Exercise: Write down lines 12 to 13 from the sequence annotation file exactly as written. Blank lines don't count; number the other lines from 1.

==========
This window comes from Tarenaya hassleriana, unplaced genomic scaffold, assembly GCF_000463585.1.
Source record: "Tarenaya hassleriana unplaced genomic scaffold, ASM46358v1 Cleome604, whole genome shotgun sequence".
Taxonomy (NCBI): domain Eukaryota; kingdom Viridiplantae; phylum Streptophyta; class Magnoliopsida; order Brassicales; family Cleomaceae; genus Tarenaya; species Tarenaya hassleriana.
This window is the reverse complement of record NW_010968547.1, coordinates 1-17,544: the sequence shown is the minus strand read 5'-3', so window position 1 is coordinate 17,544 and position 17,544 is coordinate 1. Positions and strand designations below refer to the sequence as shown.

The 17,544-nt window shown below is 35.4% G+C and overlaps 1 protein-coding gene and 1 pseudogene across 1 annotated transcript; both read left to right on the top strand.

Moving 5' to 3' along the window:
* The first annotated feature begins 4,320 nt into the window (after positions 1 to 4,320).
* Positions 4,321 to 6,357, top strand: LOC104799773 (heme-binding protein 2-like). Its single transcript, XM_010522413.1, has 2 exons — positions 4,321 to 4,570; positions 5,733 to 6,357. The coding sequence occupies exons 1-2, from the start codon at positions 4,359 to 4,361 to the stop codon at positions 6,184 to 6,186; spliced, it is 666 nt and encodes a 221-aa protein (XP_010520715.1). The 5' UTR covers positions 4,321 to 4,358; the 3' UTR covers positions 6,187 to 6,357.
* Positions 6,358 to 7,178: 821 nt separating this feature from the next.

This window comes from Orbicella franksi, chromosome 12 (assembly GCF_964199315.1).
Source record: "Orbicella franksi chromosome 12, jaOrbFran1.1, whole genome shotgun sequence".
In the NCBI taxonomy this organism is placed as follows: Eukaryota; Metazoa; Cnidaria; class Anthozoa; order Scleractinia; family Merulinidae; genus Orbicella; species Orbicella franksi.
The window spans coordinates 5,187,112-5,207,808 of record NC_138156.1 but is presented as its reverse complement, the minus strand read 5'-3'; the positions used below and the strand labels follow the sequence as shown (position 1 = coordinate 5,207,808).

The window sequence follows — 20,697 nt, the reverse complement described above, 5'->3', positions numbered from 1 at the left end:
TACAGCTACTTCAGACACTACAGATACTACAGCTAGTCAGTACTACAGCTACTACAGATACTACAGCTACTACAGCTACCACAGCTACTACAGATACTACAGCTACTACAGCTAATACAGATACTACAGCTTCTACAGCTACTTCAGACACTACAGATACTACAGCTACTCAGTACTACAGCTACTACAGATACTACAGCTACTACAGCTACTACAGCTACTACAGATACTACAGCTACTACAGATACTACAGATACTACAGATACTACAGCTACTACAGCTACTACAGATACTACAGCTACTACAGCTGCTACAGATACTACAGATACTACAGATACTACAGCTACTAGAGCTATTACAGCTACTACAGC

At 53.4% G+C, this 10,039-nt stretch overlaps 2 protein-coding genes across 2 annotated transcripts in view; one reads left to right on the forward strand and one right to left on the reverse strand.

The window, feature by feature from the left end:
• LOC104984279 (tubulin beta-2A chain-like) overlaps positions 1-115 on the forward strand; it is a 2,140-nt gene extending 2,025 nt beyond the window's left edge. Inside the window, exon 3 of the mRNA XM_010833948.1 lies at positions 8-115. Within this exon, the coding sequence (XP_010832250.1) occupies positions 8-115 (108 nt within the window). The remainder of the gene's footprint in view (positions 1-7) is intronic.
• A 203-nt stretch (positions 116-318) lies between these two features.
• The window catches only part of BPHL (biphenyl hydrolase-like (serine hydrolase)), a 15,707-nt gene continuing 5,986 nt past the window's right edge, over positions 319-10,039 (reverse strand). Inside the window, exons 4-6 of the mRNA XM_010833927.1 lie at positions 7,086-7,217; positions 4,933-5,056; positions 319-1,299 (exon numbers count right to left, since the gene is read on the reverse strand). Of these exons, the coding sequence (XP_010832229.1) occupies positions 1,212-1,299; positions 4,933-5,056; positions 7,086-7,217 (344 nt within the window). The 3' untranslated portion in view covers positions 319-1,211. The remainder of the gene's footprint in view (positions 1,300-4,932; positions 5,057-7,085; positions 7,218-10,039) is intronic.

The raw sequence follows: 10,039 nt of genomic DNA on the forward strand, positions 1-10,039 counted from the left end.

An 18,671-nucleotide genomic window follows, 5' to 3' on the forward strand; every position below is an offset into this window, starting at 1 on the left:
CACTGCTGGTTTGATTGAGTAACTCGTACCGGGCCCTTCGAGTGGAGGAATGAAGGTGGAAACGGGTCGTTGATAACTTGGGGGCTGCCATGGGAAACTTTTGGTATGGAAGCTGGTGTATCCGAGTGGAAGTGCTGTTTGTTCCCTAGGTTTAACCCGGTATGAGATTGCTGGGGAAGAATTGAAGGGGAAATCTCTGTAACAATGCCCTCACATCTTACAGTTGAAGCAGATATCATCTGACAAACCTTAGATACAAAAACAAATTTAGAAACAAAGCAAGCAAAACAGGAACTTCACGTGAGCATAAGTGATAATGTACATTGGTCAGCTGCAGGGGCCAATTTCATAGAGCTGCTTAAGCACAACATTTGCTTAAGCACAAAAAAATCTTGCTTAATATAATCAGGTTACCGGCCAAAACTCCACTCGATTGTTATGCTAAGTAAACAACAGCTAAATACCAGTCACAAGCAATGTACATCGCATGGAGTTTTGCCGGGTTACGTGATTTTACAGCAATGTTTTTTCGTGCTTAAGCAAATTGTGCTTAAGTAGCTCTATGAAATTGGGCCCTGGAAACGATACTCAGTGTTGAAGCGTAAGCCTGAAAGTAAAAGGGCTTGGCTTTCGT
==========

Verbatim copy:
In the NCBI taxonomy this organism is placed as follows: Eukaryota; Metazoa; Cnidaria; class Anthozoa; order Scleractinia; family Merulinidae; genus Orbicella; species Orbicella franksi.
The window spans coordinates 5,187,112-5,207,808 of record NC_138156.1 but is presented as its reverse complement, the minus strand read 5'-3'; the positions used below and the strand labels follow the sequence as shown (position 1 = coordinate 5,207,808).